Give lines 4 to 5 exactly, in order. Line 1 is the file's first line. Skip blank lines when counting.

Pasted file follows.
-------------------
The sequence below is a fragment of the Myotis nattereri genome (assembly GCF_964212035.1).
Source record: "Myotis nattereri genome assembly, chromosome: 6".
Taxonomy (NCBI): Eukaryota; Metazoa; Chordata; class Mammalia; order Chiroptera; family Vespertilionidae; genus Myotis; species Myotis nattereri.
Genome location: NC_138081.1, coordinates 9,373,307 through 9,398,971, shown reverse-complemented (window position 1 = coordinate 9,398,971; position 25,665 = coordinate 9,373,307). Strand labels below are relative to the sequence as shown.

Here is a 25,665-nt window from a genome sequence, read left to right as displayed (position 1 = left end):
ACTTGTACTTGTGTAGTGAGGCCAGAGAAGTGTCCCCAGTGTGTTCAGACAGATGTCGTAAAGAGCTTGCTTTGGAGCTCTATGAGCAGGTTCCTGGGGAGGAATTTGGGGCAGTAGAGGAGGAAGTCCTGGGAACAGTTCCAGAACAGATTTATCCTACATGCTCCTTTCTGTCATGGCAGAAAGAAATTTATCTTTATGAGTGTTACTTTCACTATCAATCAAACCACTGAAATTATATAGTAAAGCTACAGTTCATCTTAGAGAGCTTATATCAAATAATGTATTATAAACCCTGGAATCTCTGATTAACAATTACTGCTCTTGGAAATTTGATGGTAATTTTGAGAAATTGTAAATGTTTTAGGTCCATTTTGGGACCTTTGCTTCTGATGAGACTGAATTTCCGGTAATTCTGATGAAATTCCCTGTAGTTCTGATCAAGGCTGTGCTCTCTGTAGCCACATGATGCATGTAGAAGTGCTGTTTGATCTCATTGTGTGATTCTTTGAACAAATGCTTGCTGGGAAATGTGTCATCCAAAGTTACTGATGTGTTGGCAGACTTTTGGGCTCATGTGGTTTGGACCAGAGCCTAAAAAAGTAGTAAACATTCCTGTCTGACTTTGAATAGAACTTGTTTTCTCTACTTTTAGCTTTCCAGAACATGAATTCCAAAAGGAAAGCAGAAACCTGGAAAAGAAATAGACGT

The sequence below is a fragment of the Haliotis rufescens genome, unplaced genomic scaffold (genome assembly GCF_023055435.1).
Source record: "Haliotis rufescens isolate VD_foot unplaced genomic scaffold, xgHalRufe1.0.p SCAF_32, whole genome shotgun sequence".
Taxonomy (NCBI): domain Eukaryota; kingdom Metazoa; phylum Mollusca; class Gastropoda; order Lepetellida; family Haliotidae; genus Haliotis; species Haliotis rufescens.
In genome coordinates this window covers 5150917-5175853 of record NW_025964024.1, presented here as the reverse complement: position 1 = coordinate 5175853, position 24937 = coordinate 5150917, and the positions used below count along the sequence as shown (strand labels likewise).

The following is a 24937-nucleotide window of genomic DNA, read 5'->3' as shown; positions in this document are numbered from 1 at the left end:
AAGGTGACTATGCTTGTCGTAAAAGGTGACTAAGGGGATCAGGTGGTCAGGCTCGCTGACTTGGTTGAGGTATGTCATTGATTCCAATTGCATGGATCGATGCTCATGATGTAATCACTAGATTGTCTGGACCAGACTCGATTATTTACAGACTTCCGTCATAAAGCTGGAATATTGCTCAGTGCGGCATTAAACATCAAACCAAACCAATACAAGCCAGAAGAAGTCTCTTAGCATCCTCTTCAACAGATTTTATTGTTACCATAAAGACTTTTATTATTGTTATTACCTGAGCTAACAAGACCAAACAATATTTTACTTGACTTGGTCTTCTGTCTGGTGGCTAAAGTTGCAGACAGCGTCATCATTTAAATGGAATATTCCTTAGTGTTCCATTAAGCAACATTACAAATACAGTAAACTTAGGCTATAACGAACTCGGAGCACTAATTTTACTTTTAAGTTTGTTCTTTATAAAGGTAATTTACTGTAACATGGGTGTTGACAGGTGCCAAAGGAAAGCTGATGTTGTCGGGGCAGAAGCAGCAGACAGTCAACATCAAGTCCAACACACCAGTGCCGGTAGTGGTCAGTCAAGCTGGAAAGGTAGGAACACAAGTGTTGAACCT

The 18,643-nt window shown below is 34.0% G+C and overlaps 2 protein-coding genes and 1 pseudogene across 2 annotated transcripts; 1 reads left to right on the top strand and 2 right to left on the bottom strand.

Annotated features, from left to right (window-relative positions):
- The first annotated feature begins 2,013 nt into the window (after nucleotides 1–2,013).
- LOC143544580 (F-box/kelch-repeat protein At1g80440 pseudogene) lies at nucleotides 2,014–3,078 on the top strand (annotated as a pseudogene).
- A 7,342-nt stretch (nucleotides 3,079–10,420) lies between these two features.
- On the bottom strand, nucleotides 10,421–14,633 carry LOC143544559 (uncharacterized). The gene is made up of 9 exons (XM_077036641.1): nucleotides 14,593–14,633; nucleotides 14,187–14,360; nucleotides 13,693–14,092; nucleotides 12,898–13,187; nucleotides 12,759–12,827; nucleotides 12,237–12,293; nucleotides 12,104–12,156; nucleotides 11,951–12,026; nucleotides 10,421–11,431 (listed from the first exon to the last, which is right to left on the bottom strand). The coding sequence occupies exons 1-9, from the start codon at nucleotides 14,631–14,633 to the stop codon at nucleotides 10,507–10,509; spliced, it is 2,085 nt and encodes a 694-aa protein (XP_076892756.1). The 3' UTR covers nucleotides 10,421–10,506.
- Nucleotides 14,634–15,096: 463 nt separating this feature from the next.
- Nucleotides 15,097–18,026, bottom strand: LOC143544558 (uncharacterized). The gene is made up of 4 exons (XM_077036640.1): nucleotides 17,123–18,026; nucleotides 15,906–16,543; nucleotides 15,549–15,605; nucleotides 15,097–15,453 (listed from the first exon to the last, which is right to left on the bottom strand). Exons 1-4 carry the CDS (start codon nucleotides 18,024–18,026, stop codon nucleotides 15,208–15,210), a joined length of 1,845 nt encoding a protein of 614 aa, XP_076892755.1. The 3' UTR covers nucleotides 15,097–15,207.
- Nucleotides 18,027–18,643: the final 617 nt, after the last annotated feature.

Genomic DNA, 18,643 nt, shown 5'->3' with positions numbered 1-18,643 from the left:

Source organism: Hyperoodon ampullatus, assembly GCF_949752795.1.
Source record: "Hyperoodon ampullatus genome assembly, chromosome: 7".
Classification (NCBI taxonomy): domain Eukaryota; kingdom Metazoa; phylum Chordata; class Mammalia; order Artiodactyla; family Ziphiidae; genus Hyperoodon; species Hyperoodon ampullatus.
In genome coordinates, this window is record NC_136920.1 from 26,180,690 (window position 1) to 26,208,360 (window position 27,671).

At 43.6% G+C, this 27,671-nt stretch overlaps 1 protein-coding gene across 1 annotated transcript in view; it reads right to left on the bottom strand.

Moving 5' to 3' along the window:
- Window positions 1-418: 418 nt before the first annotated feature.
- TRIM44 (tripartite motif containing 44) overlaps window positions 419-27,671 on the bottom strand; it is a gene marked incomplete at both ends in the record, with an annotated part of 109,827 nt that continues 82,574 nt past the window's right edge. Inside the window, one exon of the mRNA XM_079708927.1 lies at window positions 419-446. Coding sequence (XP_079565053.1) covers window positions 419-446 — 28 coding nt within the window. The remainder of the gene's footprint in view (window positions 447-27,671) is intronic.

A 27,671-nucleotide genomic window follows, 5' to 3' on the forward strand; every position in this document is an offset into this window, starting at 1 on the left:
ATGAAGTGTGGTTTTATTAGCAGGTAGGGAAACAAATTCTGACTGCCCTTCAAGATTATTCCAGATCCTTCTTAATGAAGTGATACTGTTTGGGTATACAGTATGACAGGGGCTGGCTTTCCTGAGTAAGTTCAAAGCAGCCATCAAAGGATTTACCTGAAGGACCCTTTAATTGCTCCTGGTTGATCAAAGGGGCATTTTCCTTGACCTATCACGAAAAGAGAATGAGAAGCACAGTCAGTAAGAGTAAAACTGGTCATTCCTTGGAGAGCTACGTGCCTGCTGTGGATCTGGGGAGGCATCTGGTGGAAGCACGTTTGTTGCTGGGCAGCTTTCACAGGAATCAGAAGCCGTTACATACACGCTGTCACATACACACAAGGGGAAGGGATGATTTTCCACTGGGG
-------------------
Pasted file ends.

Genome location: NC_138081.1, coordinates 9,373,307 through 9,398,971, shown reverse-complemented (window position 1 = coordinate 9,398,971; position 25,665 = coordinate 9,373,307). Strand labels below are relative to the sequence as shown.

Here is a 25,665-nt window from a genome sequence, read left to right as displayed (position 1 = left end):